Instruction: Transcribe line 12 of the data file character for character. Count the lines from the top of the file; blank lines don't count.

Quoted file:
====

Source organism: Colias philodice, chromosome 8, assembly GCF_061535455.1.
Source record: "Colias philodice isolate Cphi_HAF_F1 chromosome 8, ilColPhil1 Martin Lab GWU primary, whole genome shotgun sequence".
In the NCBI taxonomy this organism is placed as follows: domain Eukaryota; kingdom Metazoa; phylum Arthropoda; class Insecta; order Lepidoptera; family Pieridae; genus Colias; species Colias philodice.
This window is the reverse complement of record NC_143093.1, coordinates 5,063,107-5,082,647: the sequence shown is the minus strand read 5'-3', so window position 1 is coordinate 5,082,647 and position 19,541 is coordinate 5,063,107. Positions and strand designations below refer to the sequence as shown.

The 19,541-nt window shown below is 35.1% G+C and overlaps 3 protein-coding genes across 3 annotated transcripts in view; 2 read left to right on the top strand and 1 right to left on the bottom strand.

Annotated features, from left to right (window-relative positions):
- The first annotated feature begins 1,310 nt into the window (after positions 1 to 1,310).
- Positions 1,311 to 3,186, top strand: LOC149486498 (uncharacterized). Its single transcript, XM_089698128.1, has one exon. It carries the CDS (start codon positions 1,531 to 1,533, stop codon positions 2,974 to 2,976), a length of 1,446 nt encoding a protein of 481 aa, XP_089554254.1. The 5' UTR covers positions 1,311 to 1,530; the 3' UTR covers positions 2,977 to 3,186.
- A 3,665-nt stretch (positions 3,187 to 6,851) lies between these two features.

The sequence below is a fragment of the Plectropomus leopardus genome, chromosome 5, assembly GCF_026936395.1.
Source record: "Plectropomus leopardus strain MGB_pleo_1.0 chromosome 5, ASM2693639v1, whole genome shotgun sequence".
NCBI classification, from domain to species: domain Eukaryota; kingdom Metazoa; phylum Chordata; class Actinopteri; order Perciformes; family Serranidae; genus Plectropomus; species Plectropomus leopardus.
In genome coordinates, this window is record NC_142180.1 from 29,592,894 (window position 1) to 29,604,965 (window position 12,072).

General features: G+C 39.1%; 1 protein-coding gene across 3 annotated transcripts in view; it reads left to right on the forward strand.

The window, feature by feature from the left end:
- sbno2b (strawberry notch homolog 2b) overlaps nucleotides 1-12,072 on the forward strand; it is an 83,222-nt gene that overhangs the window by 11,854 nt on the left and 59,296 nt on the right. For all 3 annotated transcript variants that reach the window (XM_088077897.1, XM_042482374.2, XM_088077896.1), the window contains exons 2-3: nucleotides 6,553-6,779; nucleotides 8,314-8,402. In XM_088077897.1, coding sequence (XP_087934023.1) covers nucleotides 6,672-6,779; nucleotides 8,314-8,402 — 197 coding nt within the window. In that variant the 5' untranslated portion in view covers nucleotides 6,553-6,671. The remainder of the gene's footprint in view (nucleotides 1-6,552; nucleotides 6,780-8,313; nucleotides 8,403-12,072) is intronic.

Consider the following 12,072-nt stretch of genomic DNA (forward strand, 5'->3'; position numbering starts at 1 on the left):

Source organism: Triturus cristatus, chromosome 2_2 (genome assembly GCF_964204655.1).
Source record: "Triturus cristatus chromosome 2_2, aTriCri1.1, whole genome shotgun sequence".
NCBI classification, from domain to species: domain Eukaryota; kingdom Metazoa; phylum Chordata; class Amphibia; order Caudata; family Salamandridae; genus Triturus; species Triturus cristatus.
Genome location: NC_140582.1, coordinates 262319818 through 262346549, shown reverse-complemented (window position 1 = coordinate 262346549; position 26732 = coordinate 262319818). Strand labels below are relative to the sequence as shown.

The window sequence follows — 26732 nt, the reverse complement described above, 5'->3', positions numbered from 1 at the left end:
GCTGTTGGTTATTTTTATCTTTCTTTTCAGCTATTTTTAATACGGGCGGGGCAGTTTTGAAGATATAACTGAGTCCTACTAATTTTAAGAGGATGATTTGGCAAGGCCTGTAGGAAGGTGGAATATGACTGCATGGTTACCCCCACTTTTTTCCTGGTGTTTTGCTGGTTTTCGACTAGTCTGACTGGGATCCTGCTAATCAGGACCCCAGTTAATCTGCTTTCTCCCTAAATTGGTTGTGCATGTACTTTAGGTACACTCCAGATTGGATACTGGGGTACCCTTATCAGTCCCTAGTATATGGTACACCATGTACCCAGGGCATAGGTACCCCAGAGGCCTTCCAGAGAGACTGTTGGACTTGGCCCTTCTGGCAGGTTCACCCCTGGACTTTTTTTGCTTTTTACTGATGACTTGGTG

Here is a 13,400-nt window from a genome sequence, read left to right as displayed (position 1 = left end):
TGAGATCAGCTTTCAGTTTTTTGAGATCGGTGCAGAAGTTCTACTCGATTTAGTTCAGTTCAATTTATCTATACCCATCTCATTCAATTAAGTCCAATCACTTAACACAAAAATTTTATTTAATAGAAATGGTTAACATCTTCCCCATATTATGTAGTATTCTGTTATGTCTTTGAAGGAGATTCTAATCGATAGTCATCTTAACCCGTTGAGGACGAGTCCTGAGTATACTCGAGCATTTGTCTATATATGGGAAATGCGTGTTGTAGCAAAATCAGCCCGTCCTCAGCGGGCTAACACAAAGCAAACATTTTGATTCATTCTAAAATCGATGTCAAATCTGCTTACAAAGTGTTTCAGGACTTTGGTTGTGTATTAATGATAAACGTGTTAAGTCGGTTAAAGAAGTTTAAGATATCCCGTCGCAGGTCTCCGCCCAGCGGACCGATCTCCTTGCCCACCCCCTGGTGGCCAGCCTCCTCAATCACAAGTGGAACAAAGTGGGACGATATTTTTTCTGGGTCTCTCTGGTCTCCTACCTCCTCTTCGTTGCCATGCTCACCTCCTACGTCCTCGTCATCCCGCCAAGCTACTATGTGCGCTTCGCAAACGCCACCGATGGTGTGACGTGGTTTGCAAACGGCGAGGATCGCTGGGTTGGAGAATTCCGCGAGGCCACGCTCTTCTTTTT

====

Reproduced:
NCBI classification, from domain to species: domain Eukaryota; kingdom Metazoa; phylum Chordata; class Actinopteri; order Perciformes; family Serranidae; genus Plectropomus; species Plectropomus leopardus.